Sir Thomas More: his life and times, illustrated from his own writings and from contemporary documents

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Page 35 - Among others came in before him an old man with a white head, and one that was thought to be little less than a hundred years old.
Page 368 - Biron they call him; but a merrier man, Within the limit of becoming mirth, I never spent an hour's talk withal : His eye begets occasion for his wit; For every object that the one doth catch, The other turns to a mirth-moving jest ; Which his fair tongue (conceit's expositor,) Delivers in such apt and gracious words, That aged ears play truant at his tales, And younger hearings are quite ravished ; So sweet and voluble is his discourse.
Page 132 - Heron, of the loss of our barns and our neighbours' also, with all the corn that was therein, albeit (saving God's pleasure) it is great pity of so much good corn lost, yet sith it hath liked him to send us such a chance, we must and are bounden not only to be content, but also to be glad of his visitation. He sent us all that we have lost ; and sith he hath by such a chance taken it away again, his pleasure be fulfilled.
Page 163 - Ye shall do no unrighteousness in judgment: thou shalt not respect the person of the poor, nor honour the person of the mighty: but in righteousness shalt thou judge thy neighbour.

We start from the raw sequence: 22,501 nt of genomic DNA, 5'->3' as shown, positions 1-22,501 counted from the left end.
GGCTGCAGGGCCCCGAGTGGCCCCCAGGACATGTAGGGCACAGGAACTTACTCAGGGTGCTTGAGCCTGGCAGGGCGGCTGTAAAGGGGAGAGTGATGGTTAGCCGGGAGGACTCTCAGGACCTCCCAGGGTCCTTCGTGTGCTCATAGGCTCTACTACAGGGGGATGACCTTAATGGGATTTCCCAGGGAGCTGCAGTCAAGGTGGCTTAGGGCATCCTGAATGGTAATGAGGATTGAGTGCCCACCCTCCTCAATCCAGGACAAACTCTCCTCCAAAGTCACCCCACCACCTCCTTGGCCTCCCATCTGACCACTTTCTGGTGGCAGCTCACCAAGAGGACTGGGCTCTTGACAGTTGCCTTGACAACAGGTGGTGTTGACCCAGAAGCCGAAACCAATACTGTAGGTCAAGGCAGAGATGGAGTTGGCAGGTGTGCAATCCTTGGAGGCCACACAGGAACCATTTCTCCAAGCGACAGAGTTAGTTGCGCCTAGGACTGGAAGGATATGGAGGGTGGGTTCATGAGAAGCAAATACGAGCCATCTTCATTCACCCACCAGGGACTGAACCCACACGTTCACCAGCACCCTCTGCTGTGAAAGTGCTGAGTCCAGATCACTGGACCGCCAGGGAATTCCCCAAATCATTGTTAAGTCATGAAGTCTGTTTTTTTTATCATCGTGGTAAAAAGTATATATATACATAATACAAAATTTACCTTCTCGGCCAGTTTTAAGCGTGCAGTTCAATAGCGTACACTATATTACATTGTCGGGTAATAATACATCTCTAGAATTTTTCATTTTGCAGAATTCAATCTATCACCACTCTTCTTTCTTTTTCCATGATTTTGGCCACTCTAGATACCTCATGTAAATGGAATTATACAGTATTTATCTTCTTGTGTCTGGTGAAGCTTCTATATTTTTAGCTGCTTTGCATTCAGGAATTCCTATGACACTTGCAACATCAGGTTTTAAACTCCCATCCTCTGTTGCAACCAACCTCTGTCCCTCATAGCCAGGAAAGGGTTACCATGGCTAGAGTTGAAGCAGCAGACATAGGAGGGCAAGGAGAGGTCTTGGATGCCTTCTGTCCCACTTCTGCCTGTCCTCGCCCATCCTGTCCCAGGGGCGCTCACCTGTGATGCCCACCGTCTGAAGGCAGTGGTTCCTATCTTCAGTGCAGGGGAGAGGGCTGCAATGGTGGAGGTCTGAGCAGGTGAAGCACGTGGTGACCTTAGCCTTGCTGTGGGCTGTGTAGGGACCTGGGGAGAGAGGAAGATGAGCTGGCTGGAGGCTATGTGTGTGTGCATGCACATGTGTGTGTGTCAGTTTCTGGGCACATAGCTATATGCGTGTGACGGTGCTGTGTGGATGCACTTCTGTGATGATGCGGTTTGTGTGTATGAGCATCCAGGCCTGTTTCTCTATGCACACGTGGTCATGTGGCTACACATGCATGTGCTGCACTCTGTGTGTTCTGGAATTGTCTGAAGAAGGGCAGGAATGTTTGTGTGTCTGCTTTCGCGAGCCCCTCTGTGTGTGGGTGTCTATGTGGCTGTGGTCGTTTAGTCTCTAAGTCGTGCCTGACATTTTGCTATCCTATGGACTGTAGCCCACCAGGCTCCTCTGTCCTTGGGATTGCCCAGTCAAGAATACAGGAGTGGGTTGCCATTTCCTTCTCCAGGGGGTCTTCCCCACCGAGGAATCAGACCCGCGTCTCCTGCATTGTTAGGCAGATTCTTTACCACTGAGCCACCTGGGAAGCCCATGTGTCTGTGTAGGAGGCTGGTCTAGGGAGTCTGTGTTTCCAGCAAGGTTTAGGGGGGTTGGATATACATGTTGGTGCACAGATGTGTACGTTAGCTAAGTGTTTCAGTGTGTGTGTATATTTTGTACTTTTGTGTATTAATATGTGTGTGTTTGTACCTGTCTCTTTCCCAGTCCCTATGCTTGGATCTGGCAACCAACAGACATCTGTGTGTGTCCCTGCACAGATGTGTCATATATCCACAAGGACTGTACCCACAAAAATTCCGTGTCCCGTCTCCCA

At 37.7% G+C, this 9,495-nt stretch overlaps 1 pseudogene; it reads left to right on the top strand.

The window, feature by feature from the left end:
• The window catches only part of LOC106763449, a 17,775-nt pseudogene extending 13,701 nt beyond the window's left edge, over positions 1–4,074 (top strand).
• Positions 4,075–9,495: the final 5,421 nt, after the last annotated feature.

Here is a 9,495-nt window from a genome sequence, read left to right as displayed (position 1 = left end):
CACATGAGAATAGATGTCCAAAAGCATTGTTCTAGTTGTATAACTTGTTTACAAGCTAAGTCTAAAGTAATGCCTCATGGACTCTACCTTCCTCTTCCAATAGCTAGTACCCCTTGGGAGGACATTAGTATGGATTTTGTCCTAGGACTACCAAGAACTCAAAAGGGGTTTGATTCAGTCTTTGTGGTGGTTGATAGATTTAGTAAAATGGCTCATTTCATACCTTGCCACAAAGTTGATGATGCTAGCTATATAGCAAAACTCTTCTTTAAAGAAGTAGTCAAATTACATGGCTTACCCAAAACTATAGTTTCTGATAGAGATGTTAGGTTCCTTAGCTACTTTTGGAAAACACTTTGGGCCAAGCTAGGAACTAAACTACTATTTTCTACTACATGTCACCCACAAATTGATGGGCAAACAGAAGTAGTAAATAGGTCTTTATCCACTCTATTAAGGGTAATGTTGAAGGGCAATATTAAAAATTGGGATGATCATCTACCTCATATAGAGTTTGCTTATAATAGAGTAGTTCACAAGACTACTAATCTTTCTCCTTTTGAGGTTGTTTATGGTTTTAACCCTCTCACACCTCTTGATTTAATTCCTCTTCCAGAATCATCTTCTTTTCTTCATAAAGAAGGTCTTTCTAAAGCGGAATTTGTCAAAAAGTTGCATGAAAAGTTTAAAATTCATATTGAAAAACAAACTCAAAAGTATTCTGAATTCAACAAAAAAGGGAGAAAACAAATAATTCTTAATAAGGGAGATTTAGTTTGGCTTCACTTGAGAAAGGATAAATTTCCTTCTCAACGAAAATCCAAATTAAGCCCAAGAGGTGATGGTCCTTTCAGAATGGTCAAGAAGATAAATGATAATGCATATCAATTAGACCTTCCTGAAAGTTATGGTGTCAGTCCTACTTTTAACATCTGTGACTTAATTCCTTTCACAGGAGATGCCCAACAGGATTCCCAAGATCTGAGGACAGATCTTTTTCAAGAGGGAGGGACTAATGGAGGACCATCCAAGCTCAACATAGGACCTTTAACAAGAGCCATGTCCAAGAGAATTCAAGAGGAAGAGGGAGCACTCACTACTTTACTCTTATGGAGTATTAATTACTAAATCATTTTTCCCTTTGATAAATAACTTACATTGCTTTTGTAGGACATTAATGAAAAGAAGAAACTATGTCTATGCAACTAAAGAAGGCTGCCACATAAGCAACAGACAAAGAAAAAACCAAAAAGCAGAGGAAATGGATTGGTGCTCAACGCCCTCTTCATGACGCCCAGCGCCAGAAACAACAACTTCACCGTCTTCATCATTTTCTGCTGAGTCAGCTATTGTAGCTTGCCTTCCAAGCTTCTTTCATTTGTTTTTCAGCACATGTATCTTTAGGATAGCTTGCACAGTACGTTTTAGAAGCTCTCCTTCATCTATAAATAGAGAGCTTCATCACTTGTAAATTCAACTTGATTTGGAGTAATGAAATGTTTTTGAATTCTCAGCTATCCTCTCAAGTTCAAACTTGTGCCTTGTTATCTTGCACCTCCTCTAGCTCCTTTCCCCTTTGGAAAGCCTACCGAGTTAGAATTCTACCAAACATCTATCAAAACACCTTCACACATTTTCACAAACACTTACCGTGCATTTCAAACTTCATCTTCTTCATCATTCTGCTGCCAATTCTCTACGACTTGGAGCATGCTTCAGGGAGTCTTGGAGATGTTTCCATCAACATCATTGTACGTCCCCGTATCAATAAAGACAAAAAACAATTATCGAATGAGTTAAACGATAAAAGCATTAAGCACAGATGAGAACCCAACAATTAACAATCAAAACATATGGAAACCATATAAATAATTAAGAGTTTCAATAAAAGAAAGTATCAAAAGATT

Page 73 - I find his Grace my very good lord indeed; and I believe he doth as singularly favour me as any subject within this realm. Howbeit, Son Roper, I may tell thee I have no cause to be proud thereof, for if my head could win him a castle in France (for then was there war between us), it should not fail to go!
Page 72 - Whom when he perceived so much in his talk to delight that he could not once in a month get leave to go home to his wife and children, whose company he most desired...
Page 35 - More saw this aged man, he thought it expedient to hear him say his mind in this matter; for, being so old a man, it was likely that he knew most of any man in that presence and company. So Master More called this old aged man unto him, and said : 'Father...
Page 252 - I marvel that you, who have been hitherto always taken for a wise man, will now so play the fool as to lie here in this close, filthy prison, and be content to be shut up thus with mice and rats, when you might be abroad at your liberty...
Page 162 - ... upon him to Westminster Hall, as well noblemen and other worthy gentlemen, as noblemen and gentlemen of his own family ; thus passing forth with two great crosses of silver borne before him ; with also two great pillars of silver, and his pursuivant at arms with a great mace of silver gilt. Then his gentlemen ushers * cried, and said, ' On my Lords and Masters, on before ; make way for my Lord's Grace.
Page 373 - The writer of this letter would not cease till she had caused me likewise to set to my hand ; desiring you, though it be short, to take it in good part.

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